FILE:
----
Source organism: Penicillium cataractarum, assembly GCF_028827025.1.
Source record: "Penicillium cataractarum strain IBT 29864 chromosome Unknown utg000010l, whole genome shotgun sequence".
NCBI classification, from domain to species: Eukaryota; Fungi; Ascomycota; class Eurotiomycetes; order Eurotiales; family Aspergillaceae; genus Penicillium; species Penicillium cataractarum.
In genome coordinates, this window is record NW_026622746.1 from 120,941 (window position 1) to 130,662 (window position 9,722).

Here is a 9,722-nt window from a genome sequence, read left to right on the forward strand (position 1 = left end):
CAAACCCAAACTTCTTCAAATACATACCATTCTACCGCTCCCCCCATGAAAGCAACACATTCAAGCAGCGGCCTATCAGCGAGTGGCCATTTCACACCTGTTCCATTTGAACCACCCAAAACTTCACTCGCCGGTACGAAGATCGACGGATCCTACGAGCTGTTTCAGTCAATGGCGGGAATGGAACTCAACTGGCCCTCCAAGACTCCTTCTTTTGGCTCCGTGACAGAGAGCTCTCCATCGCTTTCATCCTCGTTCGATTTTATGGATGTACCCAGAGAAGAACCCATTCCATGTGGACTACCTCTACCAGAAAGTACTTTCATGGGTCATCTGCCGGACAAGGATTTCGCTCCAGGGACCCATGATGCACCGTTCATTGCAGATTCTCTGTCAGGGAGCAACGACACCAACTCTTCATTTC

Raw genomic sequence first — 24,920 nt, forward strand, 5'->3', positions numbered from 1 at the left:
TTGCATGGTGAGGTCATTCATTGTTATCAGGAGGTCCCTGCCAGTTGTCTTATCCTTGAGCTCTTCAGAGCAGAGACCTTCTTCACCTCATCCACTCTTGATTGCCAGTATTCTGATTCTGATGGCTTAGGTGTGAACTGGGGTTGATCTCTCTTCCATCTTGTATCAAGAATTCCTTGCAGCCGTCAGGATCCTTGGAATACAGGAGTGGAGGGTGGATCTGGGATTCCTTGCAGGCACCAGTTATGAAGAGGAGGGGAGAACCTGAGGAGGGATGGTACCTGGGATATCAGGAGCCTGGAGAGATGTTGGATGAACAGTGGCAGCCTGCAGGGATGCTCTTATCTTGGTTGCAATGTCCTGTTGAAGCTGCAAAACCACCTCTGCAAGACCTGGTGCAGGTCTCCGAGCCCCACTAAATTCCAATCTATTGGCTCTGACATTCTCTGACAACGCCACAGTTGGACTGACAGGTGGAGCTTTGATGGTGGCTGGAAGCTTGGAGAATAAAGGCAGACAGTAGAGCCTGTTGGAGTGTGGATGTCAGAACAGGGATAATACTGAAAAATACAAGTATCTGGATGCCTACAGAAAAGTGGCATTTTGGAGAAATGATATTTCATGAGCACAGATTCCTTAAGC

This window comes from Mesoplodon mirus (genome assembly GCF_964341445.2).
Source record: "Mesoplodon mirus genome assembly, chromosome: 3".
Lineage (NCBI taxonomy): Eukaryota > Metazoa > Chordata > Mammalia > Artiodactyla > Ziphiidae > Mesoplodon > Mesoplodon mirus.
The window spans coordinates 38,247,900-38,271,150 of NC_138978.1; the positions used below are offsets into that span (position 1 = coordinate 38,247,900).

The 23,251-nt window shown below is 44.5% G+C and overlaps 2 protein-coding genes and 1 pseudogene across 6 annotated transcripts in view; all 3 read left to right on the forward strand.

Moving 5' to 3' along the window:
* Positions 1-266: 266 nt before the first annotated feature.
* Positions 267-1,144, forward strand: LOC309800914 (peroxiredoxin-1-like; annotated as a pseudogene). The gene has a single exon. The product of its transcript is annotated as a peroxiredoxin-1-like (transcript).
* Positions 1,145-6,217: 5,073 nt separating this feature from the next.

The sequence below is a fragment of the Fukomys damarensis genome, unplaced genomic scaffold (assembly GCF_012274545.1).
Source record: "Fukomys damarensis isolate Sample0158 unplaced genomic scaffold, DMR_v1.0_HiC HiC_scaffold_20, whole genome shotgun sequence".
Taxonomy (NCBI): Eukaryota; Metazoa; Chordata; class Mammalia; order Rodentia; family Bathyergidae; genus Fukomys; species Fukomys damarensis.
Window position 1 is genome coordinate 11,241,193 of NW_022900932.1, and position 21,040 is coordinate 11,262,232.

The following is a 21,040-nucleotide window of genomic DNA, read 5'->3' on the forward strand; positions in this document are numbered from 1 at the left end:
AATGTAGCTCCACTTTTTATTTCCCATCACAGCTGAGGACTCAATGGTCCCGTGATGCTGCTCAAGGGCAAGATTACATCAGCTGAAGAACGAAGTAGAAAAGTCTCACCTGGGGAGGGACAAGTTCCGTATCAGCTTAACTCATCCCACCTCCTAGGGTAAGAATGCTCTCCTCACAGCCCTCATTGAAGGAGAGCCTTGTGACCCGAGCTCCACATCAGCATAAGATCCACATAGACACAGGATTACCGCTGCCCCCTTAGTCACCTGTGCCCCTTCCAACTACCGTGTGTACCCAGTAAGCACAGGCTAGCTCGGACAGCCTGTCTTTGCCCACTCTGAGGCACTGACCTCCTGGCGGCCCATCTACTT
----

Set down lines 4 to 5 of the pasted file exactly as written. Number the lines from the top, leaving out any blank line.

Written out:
In genome coordinates, this window is record NW_026622746.1 from 120,941 (window position 1) to 130,662 (window position 9,722).

Here is a 9,722-nt window from a genome sequence, read left to right on the forward strand (position 1 = left end):